President Obama needs to stop campaigning and start working with Republican lawmakers who are interested in finding common ground for policies that will improve the economy, Rep. Paul Ryan said Wednesday.
I imagine everyone would love to take a break from the ongoing market turmoil, but as a solution from euro zone governments is still not apparent, it’s difficult to ignore. Time to cut down on the talk and move to solutions. Among the number of options available, I believe the following steps are the most practical and the best way forward when one is stuck between a rock and a hard place:
CNBC's Kayla Tausche reports on the "Occupy Wall Street" protesters moving uptown in New York City.
"The government has given over $400B of free money to the banks and the only way we can pull ourselves out of this mess is to provide fiscal, with monetary policy," says Asher Edelman, ArtAssure founder/president who has joined in support of the "Occupy Wall Street" protests. CNBC's Gary Kaminsky has the story.
A group of corporate and labor leaders advising President Obama is calling for sweeping policy changes, from liberalized immigration and less restrictive regulations to a more business friendly tax system and greater infrastructure spending.
Since August the market has been very volatile. Huge market swings for stocks added to a sense of crisis as investors fretted over Greek default, the global banking system and a slowdown in the US economy.
Weekly indicators are oversold, daily momentum is positively diverging, and the S&P 500 is moving through a downtrend. Insight into whether its time for investors to add positions, with Robert Sluymer, RBC Capital Markets.
Jeffrey Immelt, General Electric chairman/CEO called for a national urgency on jobs during his interview on CBS "60 Minutes" last night. Discussing whether part of the employment problem could be that teenagers are avoiding getting the skills needed for blue collar jobs, with David Roberts, Carlisle Companies CEO.
CNBC's Brian Shactman reports from downtown Manhattan where the "Occupy Wall Street" protests are impacting local businesses.
"Make no mistake— there are still challenges for women in the workplace, even 40 years after we entered the workforce. But over the course of my career, I’ve learned that the key to success lies in ... hard work, determination and relationships with people," says Joyce Russell, EVP and President of Adecco Staffing U.S.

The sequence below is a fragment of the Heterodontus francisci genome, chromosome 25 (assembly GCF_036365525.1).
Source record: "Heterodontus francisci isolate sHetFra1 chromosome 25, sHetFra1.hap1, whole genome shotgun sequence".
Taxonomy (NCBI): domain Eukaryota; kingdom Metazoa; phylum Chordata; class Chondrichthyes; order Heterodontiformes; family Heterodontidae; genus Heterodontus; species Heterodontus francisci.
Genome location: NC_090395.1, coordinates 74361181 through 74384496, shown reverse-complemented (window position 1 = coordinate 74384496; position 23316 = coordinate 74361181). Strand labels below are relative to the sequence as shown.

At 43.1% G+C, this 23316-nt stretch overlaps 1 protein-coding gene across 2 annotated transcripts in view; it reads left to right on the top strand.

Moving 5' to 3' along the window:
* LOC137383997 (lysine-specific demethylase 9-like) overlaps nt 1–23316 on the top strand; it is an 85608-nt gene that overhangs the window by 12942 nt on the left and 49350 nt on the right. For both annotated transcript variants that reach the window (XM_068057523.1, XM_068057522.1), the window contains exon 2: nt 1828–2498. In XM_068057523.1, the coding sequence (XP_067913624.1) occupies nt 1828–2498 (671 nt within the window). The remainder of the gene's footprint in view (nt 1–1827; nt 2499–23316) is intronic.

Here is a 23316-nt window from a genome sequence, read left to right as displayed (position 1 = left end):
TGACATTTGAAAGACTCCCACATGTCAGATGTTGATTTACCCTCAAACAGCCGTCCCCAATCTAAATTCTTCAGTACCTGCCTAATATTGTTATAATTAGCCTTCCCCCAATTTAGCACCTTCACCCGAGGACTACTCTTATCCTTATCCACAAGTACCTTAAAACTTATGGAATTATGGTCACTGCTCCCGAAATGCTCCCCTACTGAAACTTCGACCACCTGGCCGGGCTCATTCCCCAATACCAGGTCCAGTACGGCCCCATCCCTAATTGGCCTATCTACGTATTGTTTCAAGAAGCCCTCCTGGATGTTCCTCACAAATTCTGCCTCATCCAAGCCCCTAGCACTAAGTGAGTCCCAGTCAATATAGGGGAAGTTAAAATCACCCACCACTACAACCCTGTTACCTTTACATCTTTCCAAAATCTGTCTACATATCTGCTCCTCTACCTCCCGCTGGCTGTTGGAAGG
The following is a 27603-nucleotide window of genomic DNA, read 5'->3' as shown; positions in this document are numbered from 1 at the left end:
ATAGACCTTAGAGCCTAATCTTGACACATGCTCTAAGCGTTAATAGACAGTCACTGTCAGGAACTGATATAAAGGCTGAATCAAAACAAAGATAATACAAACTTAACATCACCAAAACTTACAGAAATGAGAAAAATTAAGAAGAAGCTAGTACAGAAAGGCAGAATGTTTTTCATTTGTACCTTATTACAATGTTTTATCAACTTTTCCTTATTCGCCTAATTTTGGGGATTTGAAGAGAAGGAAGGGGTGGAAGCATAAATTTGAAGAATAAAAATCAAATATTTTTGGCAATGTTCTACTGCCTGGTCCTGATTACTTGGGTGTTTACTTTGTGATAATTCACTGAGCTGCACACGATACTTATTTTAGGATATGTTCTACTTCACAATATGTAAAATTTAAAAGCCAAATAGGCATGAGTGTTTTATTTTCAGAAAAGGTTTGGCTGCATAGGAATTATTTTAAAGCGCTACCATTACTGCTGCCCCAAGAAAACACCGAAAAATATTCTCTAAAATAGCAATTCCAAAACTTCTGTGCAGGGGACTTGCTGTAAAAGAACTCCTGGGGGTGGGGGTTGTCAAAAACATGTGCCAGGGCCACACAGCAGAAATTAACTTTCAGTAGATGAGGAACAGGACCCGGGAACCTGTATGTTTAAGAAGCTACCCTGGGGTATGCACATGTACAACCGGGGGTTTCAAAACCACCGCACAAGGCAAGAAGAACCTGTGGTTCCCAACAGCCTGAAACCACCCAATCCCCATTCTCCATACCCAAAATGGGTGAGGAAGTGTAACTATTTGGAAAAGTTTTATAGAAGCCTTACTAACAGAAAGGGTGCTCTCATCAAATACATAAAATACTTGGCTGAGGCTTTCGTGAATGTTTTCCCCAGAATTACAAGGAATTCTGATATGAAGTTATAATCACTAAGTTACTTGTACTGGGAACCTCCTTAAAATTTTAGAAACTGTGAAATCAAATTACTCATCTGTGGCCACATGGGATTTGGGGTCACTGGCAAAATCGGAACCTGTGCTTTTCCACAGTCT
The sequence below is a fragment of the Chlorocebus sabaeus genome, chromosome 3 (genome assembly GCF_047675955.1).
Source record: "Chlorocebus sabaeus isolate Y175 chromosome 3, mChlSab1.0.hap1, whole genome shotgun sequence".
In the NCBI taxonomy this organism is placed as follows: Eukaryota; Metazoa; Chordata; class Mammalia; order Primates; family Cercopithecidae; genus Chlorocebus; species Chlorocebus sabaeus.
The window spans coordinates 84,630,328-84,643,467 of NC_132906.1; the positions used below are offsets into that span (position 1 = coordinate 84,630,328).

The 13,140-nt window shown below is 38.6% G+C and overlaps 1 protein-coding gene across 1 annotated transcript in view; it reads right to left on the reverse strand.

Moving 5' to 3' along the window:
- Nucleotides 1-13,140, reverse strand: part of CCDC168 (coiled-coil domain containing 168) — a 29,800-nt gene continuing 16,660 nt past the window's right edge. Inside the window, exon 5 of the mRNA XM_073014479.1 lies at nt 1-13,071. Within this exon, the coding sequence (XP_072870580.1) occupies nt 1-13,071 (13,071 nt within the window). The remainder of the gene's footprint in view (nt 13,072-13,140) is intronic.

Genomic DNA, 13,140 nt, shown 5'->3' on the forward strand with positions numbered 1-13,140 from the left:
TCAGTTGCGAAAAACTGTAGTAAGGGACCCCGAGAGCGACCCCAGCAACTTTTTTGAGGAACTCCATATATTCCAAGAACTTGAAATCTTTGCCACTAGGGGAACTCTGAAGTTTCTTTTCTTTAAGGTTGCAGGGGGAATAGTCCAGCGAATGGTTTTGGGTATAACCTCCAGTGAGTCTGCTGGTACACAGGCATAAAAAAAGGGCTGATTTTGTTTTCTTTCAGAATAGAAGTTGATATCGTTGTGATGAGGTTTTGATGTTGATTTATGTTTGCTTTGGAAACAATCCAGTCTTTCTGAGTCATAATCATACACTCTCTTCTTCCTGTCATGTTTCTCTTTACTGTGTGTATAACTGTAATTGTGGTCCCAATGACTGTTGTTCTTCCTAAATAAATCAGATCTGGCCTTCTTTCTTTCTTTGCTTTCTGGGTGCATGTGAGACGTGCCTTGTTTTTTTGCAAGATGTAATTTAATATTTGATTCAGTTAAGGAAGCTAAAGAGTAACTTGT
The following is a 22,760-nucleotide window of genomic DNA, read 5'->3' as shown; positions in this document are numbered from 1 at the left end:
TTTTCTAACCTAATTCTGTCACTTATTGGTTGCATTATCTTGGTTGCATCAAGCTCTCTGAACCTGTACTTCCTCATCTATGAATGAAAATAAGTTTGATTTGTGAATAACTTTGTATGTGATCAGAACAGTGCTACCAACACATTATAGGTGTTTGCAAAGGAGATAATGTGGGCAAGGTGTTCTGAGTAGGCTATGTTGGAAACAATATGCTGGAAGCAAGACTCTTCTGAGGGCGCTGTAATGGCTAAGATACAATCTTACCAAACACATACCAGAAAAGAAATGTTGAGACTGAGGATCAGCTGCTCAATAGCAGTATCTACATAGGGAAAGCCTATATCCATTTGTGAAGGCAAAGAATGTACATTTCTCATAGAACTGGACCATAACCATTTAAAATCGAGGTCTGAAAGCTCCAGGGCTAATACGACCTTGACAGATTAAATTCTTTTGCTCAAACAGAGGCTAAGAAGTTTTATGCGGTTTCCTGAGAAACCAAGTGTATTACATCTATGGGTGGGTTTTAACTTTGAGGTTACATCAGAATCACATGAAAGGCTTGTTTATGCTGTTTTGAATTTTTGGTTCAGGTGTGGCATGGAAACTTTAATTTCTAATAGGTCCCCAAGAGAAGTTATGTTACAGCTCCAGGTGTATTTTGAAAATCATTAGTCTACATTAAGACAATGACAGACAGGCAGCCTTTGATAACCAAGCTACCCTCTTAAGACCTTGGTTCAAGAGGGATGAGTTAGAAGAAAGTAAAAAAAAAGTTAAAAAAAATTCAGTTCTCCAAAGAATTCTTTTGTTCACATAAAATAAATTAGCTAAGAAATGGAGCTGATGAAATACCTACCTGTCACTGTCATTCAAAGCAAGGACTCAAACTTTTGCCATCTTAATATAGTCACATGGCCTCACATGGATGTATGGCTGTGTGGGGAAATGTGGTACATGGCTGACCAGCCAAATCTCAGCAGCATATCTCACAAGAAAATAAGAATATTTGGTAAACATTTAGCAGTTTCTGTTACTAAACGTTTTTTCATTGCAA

"Sometimes we go out looking for our life’s work, and sometimes it finds us. Getting into the music business was not something I had dreamed about, or even considered when planning my life and career," says Kelli McGarraugh, President, MD Records.
Sheila Harrell started her career at FedEx unloading packages; today she's in charge of 6,000 customer relations representatives around the world.
Women assume success is about the performance, about working harder and harder and achieving good and measurable results. Hard work is important, of course, but it is never the tiebreaker when management is looking for a candidate to promote.
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Women are redefining success by leaving corporate America, working toward not only creating an acceptable work-life balance, but building a successful business.
Coming in to work when you’re sick costs businesses billions a year in lost productivity, but many workplaces can make employees sick. Here are 10 ways that your work may be killing you and your employer.
Fed Chairman Bernanke seems to be suggesting that the Fed should try to target the long-run unemployment rate — a move that may make him the Don Quixote of monetary policy.
Mark Luschini, Janney Montgomery Scott chief investment strategist and Rich Ross, Auerbach Grayon global technical strategist.
Not only are few companies creating jobs, others are trimming their payrolls. Together that's made job security a precious commodity.
Don't lay low. Be proactive. Assess the vulnerability of your company and position by understanding the evolving business strategy and how your unit and specific function fit into the overall scheme.